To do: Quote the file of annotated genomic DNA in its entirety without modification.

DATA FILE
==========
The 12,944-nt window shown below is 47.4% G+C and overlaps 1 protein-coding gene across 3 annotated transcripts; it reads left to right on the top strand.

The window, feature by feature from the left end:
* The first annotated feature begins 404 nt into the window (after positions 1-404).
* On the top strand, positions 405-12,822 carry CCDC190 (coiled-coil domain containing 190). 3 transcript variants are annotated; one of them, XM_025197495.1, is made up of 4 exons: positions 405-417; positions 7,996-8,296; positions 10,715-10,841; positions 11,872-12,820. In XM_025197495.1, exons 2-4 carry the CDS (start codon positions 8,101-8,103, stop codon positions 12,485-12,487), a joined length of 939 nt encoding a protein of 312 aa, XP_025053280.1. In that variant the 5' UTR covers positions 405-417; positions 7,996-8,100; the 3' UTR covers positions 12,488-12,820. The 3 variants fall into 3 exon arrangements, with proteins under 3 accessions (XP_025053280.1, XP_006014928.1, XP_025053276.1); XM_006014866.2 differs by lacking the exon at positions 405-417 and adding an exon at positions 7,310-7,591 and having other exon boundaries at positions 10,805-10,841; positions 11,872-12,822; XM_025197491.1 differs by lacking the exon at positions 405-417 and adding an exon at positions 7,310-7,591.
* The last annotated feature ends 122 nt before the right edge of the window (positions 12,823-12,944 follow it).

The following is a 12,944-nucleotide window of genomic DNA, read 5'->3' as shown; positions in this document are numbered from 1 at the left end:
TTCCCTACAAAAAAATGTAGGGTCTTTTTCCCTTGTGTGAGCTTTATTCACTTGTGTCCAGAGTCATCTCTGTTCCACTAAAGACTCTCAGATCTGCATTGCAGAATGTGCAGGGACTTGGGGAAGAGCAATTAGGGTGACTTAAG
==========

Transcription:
The 12,944-nt window shown below is 47.4% G+C and overlaps 1 protein-coding gene across 3 annotated transcripts; it reads left to right on the top strand.

The window, feature by feature from the left end:
* The first annotated feature begins 404 nt into the window (after positions 1-404).
* On the top strand, positions 405-12,822 carry CCDC190 (coiled-coil domain containing 190). 3 transcript variants are annotated; one of them, XM_025197495.1, is made up of 4 exons: positions 405-417; positions 7,996-8,296; positions 10,715-10,841; positions 11,872-12,820. In XM_025197495.1, exons 2-4 carry the CDS (start codon positions 8,101-8,103, stop codon positions 12,485-12,487), a joined length of 939 nt encoding a protein of 312 aa, XP_025053280.1. In that variant the 5' UTR covers positions 405-417; positions 7,996-8,100; the 3' UTR covers positions 12,488-12,820. The 3 variants fall into 3 exon arrangements, with proteins under 3 accessions (XP_025053280.1, XP_006014928.1, XP_025053276.1); XM_006014866.2 differs by lacking the exon at positions 405-417 and adding an exon at positions 7,310-7,591 and having other exon boundaries at positions 10,805-10,841; positions 11,872-12,822; XM_025197491.1 differs by lacking the exon at positions 405-417 and adding an exon at positions 7,310-7,591.
* The last annotated feature ends 122 nt before the right edge of the window (positions 12,823-12,944 follow it).

The following is a 12,944-nucleotide window of genomic DNA, read 5'->3' as shown; positions in this document are numbered from 1 at the left end:
TTCCCTACAAAAAAATGTAGGGTCTTTTTCCCTTGTGTGAGCTTTATTCACTTGTGTCCAGAGTCATCTCTGTTCCACTAAAGACTCTCAGATCTGCATTGCAGAATGTGCAGGGACTTGGGGAAGAGCAATTAGGGTGACTTAAG